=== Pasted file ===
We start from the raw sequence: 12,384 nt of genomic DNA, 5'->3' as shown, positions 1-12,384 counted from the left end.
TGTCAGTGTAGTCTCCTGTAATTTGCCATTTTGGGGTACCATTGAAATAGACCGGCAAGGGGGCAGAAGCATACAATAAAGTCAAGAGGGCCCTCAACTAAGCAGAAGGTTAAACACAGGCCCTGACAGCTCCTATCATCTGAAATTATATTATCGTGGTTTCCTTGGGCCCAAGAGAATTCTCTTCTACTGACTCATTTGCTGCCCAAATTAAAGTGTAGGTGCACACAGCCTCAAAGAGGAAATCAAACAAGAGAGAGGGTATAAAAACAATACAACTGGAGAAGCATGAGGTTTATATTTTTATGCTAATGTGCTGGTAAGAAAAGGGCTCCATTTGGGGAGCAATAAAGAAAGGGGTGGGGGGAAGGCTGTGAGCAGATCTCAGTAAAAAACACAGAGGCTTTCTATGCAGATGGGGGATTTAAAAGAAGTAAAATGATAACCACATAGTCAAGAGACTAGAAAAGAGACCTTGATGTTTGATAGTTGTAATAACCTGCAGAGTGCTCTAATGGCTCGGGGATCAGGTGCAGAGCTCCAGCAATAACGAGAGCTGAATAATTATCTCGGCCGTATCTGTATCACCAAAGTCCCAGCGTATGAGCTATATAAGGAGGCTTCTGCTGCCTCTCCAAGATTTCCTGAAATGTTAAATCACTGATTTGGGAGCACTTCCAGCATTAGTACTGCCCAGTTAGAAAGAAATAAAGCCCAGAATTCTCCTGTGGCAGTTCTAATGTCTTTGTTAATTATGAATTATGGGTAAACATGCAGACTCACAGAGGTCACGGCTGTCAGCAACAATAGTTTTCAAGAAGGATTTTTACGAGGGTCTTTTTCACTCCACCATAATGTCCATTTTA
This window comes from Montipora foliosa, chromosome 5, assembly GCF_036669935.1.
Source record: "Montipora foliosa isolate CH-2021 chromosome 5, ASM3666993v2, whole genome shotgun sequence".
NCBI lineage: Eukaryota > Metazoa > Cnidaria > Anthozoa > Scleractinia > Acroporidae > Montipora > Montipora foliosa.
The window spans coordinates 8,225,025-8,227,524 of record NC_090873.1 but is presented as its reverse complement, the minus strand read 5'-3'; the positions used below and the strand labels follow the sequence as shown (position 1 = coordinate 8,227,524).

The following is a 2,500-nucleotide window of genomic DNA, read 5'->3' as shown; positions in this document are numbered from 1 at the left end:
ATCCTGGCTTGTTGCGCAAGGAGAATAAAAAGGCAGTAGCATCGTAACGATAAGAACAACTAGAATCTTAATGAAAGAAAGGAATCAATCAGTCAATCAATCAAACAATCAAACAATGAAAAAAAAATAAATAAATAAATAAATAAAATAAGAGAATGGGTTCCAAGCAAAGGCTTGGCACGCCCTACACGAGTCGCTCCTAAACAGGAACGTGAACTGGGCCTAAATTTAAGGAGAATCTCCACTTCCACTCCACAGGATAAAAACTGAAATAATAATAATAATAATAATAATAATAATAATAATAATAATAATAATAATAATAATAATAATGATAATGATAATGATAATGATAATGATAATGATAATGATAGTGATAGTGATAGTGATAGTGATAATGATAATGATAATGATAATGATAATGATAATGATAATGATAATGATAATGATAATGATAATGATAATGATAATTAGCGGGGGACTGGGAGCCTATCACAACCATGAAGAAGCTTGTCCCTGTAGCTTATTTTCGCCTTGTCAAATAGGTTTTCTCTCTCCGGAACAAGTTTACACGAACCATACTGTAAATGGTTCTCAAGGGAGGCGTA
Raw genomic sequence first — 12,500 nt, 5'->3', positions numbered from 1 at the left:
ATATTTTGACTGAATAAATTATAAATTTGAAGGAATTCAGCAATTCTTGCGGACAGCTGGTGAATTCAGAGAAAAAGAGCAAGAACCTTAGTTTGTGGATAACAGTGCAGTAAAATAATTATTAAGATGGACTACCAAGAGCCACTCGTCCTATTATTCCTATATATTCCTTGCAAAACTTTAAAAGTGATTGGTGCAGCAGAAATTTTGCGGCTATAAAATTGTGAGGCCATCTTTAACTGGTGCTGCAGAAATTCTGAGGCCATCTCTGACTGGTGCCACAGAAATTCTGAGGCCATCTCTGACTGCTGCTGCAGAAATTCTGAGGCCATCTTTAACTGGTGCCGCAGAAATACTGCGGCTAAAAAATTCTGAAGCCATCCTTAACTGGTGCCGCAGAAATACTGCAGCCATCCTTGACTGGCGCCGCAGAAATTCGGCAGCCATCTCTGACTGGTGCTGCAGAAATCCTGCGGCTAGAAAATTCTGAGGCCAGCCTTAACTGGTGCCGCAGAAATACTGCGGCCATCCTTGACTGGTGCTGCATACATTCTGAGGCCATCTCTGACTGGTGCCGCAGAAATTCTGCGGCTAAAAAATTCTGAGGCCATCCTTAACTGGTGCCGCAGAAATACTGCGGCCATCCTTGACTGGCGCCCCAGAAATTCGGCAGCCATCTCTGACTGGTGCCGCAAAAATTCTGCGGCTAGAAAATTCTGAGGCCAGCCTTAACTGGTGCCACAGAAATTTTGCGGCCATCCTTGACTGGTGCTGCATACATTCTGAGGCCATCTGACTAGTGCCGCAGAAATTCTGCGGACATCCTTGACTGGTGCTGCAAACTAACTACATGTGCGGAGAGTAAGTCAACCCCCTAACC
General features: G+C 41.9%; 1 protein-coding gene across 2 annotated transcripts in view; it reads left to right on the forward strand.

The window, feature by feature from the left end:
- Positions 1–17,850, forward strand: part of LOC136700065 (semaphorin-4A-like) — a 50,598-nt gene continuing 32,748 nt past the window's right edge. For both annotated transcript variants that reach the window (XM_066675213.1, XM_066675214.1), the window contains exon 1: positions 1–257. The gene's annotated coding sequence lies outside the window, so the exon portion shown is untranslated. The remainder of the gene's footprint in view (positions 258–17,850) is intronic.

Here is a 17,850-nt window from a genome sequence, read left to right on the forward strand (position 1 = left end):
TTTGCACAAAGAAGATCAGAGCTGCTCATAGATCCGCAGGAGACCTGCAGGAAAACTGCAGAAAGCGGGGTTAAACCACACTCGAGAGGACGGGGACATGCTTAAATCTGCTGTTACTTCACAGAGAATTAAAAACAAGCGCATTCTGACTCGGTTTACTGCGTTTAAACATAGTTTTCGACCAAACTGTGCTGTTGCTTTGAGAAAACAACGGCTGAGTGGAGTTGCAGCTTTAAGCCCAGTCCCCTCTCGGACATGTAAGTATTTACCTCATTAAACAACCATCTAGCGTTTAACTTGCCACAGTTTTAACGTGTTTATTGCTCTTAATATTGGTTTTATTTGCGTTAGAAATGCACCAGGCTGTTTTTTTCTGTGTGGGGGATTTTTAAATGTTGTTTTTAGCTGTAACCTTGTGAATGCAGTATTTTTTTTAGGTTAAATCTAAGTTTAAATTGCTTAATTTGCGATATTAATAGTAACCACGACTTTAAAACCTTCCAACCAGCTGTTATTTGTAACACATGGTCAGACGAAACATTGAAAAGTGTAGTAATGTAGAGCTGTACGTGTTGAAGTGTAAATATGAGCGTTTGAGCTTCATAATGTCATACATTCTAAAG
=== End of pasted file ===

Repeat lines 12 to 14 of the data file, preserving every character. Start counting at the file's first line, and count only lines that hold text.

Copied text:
The window, feature by feature from the left end:
- Positions 1–17,850, forward strand: part of LOC136700065 (semaphorin-4A-like) — a 50,598-nt gene continuing 32,748 nt past the window's right edge. For both annotated transcript variants that reach the window (XM_066675213.1, XM_066675214.1), the window contains exon 1: positions 1–257. The gene's annotated coding sequence lies outside the window, so the exon portion shown is untranslated. The remainder of the gene's footprint in view (positions 258–17,850) is intronic.

Here is a 17,850-nt window from a genome sequence, read left to right on the forward strand (position 1 = left end):